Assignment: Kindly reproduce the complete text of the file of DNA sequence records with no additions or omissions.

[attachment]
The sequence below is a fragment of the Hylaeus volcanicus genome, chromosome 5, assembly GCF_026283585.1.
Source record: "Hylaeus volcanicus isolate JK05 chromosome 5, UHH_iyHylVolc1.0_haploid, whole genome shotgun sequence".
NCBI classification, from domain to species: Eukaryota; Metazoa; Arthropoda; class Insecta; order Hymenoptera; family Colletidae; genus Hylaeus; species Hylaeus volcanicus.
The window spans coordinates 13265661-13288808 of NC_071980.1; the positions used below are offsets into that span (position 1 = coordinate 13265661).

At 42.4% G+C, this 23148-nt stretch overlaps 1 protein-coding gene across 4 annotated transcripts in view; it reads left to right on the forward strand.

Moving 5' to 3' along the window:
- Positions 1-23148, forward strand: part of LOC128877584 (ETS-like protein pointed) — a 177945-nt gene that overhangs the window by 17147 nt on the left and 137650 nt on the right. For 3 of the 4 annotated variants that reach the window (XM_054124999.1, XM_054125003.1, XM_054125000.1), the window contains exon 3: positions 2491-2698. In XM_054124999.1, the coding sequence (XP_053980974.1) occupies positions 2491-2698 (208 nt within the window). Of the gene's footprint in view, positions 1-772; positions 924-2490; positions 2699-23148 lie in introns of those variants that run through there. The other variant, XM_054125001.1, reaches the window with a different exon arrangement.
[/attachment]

The sequence below is a fragment of the Hylaeus volcanicus genome, chromosome 5, assembly GCF_026283585.1.
Source record: "Hylaeus volcanicus isolate JK05 chromosome 5, UHH_iyHylVolc1.0_haploid, whole genome shotgun sequence".
NCBI classification, from domain to species: Eukaryota; Metazoa; Arthropoda; class Insecta; order Hymenoptera; family Colletidae; genus Hylaeus; species Hylaeus volcanicus.
The window spans coordinates 13265661-13288808 of NC_071980.1; the positions used below are offsets into that span (position 1 = coordinate 13265661).

At 42.4% G+C, this 23148-nt stretch overlaps 1 protein-coding gene across 4 annotated transcripts in view; it reads left to right on the forward strand.

Moving 5' to 3' along the window:
- Positions 1-23148, forward strand: part of LOC128877584 (ETS-like protein pointed) — a 177945-nt gene that overhangs the window by 17147 nt on the left and 137650 nt on the right. For 3 of the 4 annotated variants that reach the window (XM_054124999.1, XM_054125003.1, XM_054125000.1), the window contains exon 3: positions 2491-2698. In XM_054124999.1, the coding sequence (XP_053980974.1) occupies positions 2491-2698 (208 nt within the window). Of the gene's footprint in view, positions 1-772; positions 924-2490; positions 2699-23148 lie in introns of those variants that run through there. The other variant, XM_054125001.1, reaches the window with a different exon arrangement.